But there is a danger that people will find their wits and energies dissipated, as they try to find again that list of “enumerated” functions or powers that offers a guide to the limiting of the government.  Even the late Morton Grodzins, a strong defender of federalism, recognized that there was no organizing principle that could explain how functions were assigned within the levels of the American government, local or national.  An interesting combination of Kant and John Marshall could finally illuminate for us just why any list of objects and activities is bound to be futile in marking off a distinction between the rightful and wrongful domains of federal jurisdiction. There are indeed serious limits to the reach of the federal government.  But they are moral limits: They are found in certain enduring principles that flow from the very character of a regime of law, and indeed from the very notion of a “moral agent.” Some of them are actually contained in the Constitution, but many are not. They’ve been conveyed through aphorisms threading through the opinions of jurists (“what you may not do directly, you may not do indirectly”), and some depend mainly on the canons of moral reasoning.  As Hamilton said in the Federalist 78 the rules of limitation will not all be found in the positive law of the Constitution, but in the “nature and reason of the thing”—in the principle itself.


But conservative jurists have had the gravest reluctance to find the limits to the law in moral reasoning, which comes dangerously close to—gasp!—the natural law.  They curiously screen out the most contentious disagreements that have flared over the meaning of the passages in the text of the Constitution (“Equal Protection”), and curiously fail to see the way in which the first principles of the law have often been absorbed without a flicker of controversy (“People should not be held blameworthy or responsible for acts they were powerless to affect”).  But taken to the core, the hesitation of conservative jurists may be traceable to the fact that they have no confidence that there is indeed a “discipline of moral reasoning” that finds its anchor in what Kant referred to as the canons or “the laws of reason.”   In the chapter on “The Natural Law—Again, Ever,” I sought to make a statement for natural law that may be more disarming and accessible; a statement that even lawyers may be able to understand.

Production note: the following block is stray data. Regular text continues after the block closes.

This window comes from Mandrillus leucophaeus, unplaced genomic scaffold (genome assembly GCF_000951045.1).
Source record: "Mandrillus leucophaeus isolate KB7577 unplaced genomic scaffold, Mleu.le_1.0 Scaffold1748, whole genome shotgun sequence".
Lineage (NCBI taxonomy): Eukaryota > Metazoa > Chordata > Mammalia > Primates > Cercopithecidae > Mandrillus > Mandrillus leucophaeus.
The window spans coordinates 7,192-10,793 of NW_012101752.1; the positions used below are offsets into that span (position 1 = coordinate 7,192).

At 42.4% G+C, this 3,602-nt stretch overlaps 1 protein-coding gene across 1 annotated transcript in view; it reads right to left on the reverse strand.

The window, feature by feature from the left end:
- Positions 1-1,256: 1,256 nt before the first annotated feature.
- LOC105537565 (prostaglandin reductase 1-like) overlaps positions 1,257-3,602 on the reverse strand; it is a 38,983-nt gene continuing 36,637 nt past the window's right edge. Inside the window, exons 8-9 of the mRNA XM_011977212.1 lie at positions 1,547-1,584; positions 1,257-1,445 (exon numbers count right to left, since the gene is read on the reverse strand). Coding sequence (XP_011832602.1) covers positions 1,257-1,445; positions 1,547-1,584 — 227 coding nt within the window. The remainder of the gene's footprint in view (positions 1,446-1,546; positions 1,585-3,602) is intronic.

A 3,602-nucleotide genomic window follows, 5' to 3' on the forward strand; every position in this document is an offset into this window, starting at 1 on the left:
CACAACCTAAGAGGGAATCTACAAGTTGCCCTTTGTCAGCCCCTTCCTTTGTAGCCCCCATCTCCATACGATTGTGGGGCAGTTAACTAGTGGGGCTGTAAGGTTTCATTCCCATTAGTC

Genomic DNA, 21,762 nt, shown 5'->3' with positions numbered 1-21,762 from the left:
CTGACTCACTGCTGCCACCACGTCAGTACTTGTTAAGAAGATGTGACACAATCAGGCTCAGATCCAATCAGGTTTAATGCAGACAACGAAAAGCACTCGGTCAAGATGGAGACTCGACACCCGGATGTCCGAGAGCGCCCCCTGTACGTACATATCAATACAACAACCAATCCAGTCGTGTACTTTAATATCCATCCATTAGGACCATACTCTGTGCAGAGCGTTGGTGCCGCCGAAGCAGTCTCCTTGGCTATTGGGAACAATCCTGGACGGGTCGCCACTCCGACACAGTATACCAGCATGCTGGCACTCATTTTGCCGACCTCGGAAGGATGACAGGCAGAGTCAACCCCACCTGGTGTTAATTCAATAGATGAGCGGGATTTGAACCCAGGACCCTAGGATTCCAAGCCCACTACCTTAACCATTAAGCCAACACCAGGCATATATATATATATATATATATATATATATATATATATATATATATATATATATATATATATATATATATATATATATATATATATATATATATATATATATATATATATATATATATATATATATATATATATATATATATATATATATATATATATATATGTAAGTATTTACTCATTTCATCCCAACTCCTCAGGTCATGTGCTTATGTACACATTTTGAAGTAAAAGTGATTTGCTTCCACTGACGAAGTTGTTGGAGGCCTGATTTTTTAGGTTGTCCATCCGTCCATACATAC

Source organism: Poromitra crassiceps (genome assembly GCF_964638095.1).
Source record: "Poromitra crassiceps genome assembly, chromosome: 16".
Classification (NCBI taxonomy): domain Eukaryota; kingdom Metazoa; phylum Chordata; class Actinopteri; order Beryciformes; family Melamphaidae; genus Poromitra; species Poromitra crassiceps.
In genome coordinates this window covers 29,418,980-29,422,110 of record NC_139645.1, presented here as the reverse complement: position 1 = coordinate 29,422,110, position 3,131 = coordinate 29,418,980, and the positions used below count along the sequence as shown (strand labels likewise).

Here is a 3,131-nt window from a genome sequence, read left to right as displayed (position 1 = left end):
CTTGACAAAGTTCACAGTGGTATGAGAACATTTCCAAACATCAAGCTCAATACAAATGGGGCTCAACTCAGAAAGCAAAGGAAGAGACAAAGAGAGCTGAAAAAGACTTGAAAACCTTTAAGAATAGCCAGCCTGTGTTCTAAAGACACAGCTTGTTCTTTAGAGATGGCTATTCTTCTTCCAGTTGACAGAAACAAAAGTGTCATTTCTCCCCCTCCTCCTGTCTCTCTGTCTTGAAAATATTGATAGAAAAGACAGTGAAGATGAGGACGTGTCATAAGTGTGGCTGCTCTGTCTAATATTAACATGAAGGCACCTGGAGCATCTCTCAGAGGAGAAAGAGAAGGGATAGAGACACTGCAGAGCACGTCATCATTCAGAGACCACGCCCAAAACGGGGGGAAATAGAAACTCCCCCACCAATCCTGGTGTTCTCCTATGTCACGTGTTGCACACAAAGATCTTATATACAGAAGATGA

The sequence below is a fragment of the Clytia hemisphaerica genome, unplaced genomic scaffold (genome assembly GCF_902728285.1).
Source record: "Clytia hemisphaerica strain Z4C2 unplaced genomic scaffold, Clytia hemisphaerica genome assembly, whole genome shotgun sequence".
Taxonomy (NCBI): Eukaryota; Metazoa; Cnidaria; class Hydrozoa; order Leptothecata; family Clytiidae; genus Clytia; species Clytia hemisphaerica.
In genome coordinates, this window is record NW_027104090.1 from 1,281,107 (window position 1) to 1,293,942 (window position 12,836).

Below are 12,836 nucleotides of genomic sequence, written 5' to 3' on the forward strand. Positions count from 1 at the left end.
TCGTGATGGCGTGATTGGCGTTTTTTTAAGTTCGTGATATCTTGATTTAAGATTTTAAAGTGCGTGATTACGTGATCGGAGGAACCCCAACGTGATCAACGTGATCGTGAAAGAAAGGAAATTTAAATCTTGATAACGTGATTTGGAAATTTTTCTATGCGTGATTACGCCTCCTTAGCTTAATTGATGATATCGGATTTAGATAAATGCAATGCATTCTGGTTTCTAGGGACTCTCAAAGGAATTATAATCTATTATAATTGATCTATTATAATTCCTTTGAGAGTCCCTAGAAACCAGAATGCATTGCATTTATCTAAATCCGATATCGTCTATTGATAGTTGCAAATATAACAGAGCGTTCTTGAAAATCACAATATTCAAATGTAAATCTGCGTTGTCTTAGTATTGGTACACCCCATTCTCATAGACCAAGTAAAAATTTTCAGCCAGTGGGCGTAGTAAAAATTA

Friday June 17- "The Supreme Court Confirmation Process and Constitutional Legitimacy: The Political Triumph of Judicial Conservatism" - Ed Whelan
By James Dudley

In each of their first two years as President, Bill Clinton and Barack Obama were presented the oppurtunity to appoint a Supreme Court justice.  A mere sixteen years apart, the confirmation processes for Justice Ruth Bader Ginsburg and Justice Stephen Breyer, on the one hand, and for Justice Sonia Sotomayor and Elena Kagan, on the other, were dramatically different, especially in the degree of opposition they aroused from Republican senators. 

This difference, I will argue, reflects the popular political triumph of judicial conservatism over the past two decades - the triumph of originalist methodology over the "living Constitution," of Chief Justice Roberts's umpire metaphor of President Obama's empathy standard, of judicial restraint over liberal judicial acitivsm.  More broadly, this triumph speaks to how the Constitution continues to shape and define American identity.

Friday June 17- "The Making and Debating of the Federal Constitution of 1787" - Gordon Wood
By James Dudley

This seminar will deal with the framing of the federal Constitution of 1787 and the debates it engendered. This will involve not only the particular ideas and deliberations of the major leaders, such as James Madison, in the period leading up to the Convention but also the larger and more important changes that were taking place in the Americans’ conception of representation. By the time of the ratification debates, both the Federalists and the Anti-Federalists had come to focus on this issue of representation. These debates, in turn, fundamentally altered Americans’ theoretical understanding of politics.